We’re All Prostitutes

Why do we make such a big deal about prostitution? Certainly, good arguments can be made about the exploitation that accompanies prostitution. To quote a recent article, “Many girls are forced into prostitution to repay sums ranging from €5,000 ($6,100) to €50,000 charged by traffickers bringing them to France,” and “Manuel Valls, the interior minister, calls [prostitution] a ‘new slavery’. In 2010 France dismantled 39 international prostitution rings, most of them run from eastern Europe and the Balkans.”  While these are valid and of serious concern, they are not arguments against prostitution per se, but rather against indentured servitude.

Imagine, for a moment, an arrangement whereby a prostitute is offered money by a client in exchange for a bit of sex. The prostitute, although considering the job perhaps a bit distasteful, agrees to it, performs the work, and both parties go on their way. There is no exploitation, at least not in the form of slavery. The prostitute is free to perform the work or not. Why do many people still have a problem with this? Perhaps because there is something especially wrong with selling access to one’s body, especially when socio-economic conditions make it so that the prostitute really has no choice.

Imagine now, for a moment, an arrangement whereby a worker is offered money by an employer in exchange for a bit of labor. The worker, although considering the job perhaps a bit distasteful, agrees to it, performs the work, and both parties go on their way. There is no exploitation, at least not in the form of slavery. The worker is free to perform the work or not. Why do many people not have a problem with this? Is it any different to sell access to one’s body as opposed to one’s mental or manual labor (never minding that manual labor involves selling access to one’s body)? Why do we seldom talk about the socio-economic conditions that make it so that workers (and even self-employed business owners) really have no choice whether or not to sell themselves?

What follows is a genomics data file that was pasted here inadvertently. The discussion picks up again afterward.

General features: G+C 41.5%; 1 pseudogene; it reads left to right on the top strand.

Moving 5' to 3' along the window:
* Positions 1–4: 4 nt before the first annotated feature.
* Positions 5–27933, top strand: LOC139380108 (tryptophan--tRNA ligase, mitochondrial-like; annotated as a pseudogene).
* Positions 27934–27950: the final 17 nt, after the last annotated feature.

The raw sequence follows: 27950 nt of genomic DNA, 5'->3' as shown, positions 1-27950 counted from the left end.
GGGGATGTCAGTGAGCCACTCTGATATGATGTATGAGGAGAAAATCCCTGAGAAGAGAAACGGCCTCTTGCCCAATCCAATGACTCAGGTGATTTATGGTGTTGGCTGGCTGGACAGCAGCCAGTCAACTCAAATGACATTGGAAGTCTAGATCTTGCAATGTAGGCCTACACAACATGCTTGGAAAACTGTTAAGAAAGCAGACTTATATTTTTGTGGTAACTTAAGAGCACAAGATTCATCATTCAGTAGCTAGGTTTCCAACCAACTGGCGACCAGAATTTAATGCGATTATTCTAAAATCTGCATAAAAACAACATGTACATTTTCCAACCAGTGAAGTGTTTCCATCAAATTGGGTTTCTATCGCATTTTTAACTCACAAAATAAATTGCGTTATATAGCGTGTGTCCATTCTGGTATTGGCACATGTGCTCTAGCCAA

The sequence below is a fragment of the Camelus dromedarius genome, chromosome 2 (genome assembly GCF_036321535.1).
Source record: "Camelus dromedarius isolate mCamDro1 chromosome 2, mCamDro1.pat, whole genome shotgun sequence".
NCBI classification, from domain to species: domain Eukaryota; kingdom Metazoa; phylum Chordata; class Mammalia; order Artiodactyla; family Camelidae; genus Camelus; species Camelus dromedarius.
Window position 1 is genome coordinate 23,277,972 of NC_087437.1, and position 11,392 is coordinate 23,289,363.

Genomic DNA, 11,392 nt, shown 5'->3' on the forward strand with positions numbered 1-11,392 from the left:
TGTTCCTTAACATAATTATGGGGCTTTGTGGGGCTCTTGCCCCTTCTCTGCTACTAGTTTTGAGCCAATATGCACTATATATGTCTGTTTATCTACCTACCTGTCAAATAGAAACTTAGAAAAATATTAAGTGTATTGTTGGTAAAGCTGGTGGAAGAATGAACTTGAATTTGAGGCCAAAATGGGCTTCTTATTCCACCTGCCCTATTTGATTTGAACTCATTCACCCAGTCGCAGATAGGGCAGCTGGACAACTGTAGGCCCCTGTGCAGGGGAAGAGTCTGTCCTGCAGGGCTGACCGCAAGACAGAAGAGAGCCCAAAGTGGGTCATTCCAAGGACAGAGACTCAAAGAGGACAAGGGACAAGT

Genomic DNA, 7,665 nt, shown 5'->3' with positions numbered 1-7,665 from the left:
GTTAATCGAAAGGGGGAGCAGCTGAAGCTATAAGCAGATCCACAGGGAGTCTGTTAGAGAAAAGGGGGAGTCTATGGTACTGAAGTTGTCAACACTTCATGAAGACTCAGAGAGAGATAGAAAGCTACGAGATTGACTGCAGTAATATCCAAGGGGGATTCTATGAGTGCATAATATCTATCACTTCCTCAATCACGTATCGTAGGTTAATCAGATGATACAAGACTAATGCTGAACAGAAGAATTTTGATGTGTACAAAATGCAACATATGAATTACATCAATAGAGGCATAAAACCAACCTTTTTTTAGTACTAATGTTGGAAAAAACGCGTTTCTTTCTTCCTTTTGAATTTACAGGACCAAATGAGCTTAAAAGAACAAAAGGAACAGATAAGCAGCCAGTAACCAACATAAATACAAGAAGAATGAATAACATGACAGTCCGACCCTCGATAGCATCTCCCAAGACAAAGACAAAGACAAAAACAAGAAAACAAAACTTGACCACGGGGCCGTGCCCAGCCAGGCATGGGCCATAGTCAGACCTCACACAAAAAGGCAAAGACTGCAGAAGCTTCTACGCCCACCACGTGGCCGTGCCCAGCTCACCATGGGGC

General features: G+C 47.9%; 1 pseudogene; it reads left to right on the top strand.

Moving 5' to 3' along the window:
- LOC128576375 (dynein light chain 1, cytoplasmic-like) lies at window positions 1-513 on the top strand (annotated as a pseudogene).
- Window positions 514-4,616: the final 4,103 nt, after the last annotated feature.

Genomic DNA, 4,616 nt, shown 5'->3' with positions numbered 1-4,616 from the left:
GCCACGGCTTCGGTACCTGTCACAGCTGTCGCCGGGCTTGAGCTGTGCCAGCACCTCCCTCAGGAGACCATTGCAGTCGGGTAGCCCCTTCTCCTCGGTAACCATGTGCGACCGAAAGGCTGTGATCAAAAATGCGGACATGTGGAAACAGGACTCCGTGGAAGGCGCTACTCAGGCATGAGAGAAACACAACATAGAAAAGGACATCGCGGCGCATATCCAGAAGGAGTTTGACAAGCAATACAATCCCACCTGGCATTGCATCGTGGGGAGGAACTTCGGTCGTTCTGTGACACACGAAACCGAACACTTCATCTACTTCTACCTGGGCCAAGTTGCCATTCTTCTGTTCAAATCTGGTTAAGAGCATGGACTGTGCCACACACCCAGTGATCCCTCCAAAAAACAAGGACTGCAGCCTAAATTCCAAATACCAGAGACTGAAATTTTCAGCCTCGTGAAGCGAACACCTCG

Perhaps the distaste for prostitution comes from a latent realization that the prostitute is really no different than any of us. Except for a few powerful individuals, we all live in a society that forces us to sell ourselves – a fact we hate but cannot easily discuss. The prostitute, who just happens to deal in the most taboo subjects, provides a convenient target onto which we displace our hatred. But prostitution is not the problem. Or rather, prostitution is exactly the problem, so long as we realize that we are all prostitutes.

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2 Responses to We’re All Prostitutes

  1. jasperblackk says:

    Prostitution and the world of work are not the same. Selling burgers or working behind a desk is not the same thing as selling as intimate and personal an aspect of yourself as sex. Selling sex comes with emotions and at times feelings of violation and alienation that working a desk job does not.

    I believe that the reason prostitutes are so marginalized is that in however covert a way western society is still rife with puritan ethics. A lot of people are still afraid of true sexual freedom. The prostitute in this day and age is as marginalized as the homosexual was thirty years ago or the black person was thirty years before that. Prostitutes are different and our society traditionally has never welcomed difference.

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